When I was a kid, women wore high-waisted jeans and men wore cargo pants. They were cool. I had some cargo pants. They had like seven pockets, including the signature buckets on the legs that you could store tools, water bottles, and other fun activities in.  

Then . . . all the sudden . . . they weren’t cool anymore. The shock! SNL was doing sketches on “mom jeans” and my cargos went into the Goodwill pile. What happened? I’m not sure who decided. The illuminati? Jay-Z? Young Taylor Swift? Either way, they were ridiculed ruthlessly.  

Then . . . fast-forward 10 years to the 2020s, and guess what . . . they are cool again! Youths, I love you, but I feel like y’all think you discovered something. You didn’t discover nothing! You followed a fashion script that your momma and daddy wrote years ago! 

Deconstruction is a script too. I recently read an essay articulating the common characteristics of deconstruction-to-deconversion announcements. They come from young adults via Instagram. The photograph is usually a self-portrait gazing in the distance or a shot from behind as the person stares into nature. The caption is a long self-narrative beginning with phrases like “I never thought I would be saying this . . .” or “It’s terrifying to post this . . .” They proceed to describe their faith using words like evolving, journey, authentic, and free.  

Then there are a set of specific beliefs that these people take issue with. They cite them as the reasons why they are leaving the faith or the beliefs they have decided to move beyond. I’ve put them in two categories:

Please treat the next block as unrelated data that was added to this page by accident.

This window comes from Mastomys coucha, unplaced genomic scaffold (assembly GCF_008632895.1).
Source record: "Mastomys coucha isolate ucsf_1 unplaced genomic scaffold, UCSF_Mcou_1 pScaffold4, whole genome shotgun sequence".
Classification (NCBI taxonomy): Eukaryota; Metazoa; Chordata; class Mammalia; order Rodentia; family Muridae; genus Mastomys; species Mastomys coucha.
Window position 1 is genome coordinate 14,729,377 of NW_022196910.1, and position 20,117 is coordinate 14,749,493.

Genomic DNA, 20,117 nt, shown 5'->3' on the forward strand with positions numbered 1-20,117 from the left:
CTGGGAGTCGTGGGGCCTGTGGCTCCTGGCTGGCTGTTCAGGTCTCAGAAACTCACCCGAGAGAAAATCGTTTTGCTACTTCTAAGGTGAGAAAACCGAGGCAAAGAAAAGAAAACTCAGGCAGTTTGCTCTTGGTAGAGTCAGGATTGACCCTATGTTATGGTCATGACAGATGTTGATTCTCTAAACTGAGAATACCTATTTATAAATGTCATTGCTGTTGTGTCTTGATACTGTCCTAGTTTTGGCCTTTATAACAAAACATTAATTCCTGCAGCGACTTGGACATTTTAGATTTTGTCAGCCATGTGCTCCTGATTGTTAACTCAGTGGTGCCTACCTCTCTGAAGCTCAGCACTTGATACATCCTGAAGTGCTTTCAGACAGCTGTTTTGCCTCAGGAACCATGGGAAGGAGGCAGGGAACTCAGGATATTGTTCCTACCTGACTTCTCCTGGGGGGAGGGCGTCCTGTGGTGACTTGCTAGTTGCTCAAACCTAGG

1. “I’m too smart to believe in” . . . the Bible’s trustworthiness, miracles, the divinity of Christ (“he’s just a really nice teacher of love”), a literal resurrection, or really anything supernatural. 

    2. “I’m too kind to believe in” . . . hell, biblical sex ethics and gender codes, atonement theory, or the exclusivity of Jesus (“he’s not the only way to God”). 

      There are hundreds of Christian teachings to choose from, but these are the ones targeted in our cultural moment. Finally, the post ends with the same core conclusion, “While I may be leaving the church, I’m not leaving Jesus. I’m just going to follow him.” 

      Let me try and pull all this back together. 

      • EnlightenizedWe are now too smart to believe in the supernatural and superstitious stuff our parents do. 
      • InclusifiedWe are way too kind to believe in the judgmental and oppressive stuff our parents do.  
      • GuruismWe just follow Jesus, a great teacher of love.  

      A New Religion